At the end of the day, it’s the people right? We have all the ingredients, we have fantastic technology, but we need to keep evolving it, and at the end we have fantastic customers today, so they can help us build what we’re building.
It’s really kind of an unfair advantage to have these amazing companies that we work with, really the biggest companies in the world. They shape what we should be doing, what kind of problems we can help solve.
I spend about 70% of my time with customers every week, either new ones or existing ones. That really shapes our products, that shapes how we work with them, all kinds of things. I think it’s a very important job for a CEO to spend their time with their customers, not just entirely investors or anything like that.
How do you see your products evolving in the near future?
Passwordless is a trend in the industry and I think it’s a fantastic trend. The adoption though isn’t very good.
The adoption of extra security measures isn’t very high if the consumer has to opt into it. If you force it on the consumers, then you have the user friction issue to deal with. They might not use your product anymore, as there’s too much effort to use your product. That’s the current issue in the industry.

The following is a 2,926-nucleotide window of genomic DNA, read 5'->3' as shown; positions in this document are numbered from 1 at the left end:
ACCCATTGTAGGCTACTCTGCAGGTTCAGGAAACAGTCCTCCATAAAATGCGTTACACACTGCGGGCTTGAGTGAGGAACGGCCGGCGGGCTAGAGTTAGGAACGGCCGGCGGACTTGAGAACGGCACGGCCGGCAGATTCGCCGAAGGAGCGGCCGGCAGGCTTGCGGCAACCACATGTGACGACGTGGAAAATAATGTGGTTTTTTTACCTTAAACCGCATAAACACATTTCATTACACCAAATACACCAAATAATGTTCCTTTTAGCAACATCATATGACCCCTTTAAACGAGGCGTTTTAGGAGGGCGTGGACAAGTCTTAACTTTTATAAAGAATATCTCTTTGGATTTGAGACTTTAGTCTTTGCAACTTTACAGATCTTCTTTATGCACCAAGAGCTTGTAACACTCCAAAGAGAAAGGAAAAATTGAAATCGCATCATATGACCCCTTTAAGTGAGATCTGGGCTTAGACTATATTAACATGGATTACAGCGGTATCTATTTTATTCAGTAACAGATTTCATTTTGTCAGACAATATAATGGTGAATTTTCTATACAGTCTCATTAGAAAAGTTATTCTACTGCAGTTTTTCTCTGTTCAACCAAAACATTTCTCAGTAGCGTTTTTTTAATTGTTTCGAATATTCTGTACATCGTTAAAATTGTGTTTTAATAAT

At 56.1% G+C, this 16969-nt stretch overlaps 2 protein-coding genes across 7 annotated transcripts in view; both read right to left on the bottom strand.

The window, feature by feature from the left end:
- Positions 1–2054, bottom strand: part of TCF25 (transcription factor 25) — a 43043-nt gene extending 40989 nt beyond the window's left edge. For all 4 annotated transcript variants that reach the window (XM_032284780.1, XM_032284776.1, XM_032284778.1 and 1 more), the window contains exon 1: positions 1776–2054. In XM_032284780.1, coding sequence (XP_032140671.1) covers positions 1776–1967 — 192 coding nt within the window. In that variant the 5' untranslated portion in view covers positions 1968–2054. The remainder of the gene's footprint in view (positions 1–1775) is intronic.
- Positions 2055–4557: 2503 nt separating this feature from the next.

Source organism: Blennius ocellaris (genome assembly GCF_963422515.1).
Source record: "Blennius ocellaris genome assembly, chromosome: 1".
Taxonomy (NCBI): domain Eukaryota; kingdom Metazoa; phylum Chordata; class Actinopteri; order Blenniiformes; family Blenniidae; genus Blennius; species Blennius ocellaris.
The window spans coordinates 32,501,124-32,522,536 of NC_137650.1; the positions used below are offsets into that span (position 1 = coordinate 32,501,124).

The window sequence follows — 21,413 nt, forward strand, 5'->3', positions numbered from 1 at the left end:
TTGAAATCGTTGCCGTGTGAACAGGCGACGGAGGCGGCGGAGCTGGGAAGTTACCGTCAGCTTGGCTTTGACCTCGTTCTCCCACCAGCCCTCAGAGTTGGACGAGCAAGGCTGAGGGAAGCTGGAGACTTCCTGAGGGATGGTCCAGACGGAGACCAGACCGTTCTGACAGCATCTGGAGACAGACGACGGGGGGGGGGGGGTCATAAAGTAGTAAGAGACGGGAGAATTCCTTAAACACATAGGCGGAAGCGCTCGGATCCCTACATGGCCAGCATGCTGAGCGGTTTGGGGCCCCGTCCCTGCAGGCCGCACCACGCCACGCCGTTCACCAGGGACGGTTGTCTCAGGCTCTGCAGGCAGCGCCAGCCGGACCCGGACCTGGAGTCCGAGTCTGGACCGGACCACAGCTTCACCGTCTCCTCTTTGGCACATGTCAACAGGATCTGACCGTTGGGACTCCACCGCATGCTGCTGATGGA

Then, the more data you have, the better you can use it. It’s easier to use things like AI than having humans manually sift through it. A big component of SoftBank’s investment is getting better with that kind of technology. Part of that investment thesis is: how do we get better with the more customers we have?
Do you see metaverse security guiding your products in future?
We already work with Minecraft and Roblox, two big examples of metaverse companies.
So you could pitch yourselves as a brand in metaverse security?
‘We are a metaverse security company.’ That’s a good line!
For us we’re doing our best to think about how do we authenticate the world when it becomes like that. How we how do we improve trust, the relationship between users in that world?
There’s a lot of abusive scenarios that I can see occurring. As we move down that path, I can already see some examples, like in VR there are horrible things people can do.
The internet is wonderful and terrible at the same time. When you’re in the security industry you see creativity from how people make money, but you also see like horrible things that people do to abuse others and stuff like that too. So we’re always thinking how do we prevent both of those things occurring by ensuring that you’re doing what you should be doing on these platforms?
Metaverse security is a fantastic problem space, just because the opportunity is quite large. I’m an engineer first, an artist, I love building stuff. I love solving problems like this.
One of the things I like most about this metaverse security space is the creativity of the adversary. I’m guessing if I worked at one of the companies that we protect. I probably wouldn’t like it as much, but we love the game. We’re fighting fraud, that’s what we do, that’s what we built this company to do, so it’s fun for us and our team and that’s a big part of it. We enjoy this.
Can you give any examples of that creativity?